|Image from Animal Diversity Web|
The Spruce-fir Moss Spider (Microhexura montivaga) is a small (3-5 mm) member of the tarantula group. They live above 5,400 feet in the Appalachian Mountains in North Carolina and Tennessee, where it can get colder and snowier than many spiders mind to handle. The prominent vegetation of these areas (surprise, surprise) is Frasier fir and red spruce, and the spiders inhabit the mosses found in association with those trees.
Like most tarantulas, the moss spider is an ambush predator, feeding on arthropods smaller than itself. This does not mean they don’t make webs; they weave tunnel-shaped nests between the rock and the moss. After mating, the males make a run for it, since many female spiders find the male to be a readily available protein. Females stay with the egg sac until it hatches, and will carry it around if she’s disturbed. When the spiderlings3 hatch, they disperse to other areas by a process called ballooning4, where the babies extend a strand of silk to be caught by the wind.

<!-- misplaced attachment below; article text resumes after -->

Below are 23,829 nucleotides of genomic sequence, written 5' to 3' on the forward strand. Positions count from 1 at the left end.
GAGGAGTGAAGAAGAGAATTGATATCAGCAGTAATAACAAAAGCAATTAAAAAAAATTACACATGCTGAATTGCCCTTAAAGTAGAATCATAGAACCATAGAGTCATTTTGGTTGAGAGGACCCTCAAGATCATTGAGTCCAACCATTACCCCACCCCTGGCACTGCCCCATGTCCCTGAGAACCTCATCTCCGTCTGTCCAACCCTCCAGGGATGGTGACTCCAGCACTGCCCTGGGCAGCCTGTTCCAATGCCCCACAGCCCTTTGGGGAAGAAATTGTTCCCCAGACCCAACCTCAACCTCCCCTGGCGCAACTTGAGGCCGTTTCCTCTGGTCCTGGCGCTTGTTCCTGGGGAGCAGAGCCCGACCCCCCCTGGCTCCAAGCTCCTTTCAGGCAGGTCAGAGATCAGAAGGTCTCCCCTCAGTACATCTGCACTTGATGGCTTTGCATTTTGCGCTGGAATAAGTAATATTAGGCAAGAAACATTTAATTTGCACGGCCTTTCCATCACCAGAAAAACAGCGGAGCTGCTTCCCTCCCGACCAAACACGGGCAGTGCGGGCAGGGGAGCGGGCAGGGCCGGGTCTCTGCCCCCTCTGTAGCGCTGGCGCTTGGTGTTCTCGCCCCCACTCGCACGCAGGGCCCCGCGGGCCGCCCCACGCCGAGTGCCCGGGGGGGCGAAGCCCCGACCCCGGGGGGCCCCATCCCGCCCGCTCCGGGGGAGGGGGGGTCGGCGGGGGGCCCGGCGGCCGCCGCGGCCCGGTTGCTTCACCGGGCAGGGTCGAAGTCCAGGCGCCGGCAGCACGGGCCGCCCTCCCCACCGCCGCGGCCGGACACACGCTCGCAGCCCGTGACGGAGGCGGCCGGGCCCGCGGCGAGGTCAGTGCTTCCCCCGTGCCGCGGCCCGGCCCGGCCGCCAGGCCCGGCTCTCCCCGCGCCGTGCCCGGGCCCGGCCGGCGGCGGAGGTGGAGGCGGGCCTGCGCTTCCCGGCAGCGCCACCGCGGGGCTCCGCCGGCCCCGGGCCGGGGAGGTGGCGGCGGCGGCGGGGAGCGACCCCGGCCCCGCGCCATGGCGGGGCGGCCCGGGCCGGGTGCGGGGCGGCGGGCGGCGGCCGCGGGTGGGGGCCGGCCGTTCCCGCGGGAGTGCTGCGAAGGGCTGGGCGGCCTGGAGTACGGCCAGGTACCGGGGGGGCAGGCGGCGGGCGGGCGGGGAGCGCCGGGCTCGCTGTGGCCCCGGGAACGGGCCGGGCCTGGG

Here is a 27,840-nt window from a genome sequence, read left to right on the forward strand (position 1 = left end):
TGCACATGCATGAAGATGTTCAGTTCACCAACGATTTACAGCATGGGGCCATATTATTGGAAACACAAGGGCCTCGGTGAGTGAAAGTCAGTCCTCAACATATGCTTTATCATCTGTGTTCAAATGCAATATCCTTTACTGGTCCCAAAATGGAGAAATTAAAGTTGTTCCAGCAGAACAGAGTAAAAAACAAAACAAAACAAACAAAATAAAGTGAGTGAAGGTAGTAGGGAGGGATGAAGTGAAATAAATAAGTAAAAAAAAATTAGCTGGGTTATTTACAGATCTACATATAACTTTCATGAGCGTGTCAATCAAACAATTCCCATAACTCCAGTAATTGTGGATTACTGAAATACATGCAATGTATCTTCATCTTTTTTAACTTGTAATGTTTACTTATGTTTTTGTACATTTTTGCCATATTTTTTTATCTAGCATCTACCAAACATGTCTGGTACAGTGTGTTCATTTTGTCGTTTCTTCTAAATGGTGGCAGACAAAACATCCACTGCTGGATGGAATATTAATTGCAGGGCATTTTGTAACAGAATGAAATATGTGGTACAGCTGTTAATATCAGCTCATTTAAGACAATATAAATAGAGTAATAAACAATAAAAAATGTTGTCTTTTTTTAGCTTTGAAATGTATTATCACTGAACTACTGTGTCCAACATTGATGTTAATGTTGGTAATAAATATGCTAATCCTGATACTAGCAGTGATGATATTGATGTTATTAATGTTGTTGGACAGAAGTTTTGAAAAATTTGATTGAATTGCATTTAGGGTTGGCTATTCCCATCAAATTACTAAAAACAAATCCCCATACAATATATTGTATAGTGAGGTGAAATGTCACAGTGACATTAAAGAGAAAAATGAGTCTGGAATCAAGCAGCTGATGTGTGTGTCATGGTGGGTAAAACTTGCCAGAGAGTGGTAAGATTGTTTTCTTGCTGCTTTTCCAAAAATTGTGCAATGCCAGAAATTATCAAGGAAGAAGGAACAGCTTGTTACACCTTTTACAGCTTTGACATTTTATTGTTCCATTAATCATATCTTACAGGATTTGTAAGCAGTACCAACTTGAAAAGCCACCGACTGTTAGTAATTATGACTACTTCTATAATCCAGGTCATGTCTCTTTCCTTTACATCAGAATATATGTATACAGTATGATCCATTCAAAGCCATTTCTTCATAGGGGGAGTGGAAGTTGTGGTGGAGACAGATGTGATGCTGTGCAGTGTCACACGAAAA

They’re not terribly sure why the spruce-fir moss spider is endangered, though there are some good ideas. The primary suspect: the balsam wooly adelgid, an invasive insect that attacks fir trees, which mess up the spider’s habitat. There’s a possibility of throwing out the baby with the bathwater, as it’s possible that the insecticide used to kill these tree-borers could also be killing the spiders.
The Louisville Zoo is working on a breeding program, though there are no cute little spiderlings yet. I’m finding enough information that I know someone is worried about the species. Heck, someone even named a debugging program after it.
1I’m really looking forward to learning more about the antelope that looks like something out of Star Wars.
2There are two lichens that I might have to write something about to spread the love even further.
3This is the actual term for a baby spider. Another Cute Endangered Ugly Thing design?
4Popularized by the animated version of Charlotte’s Web.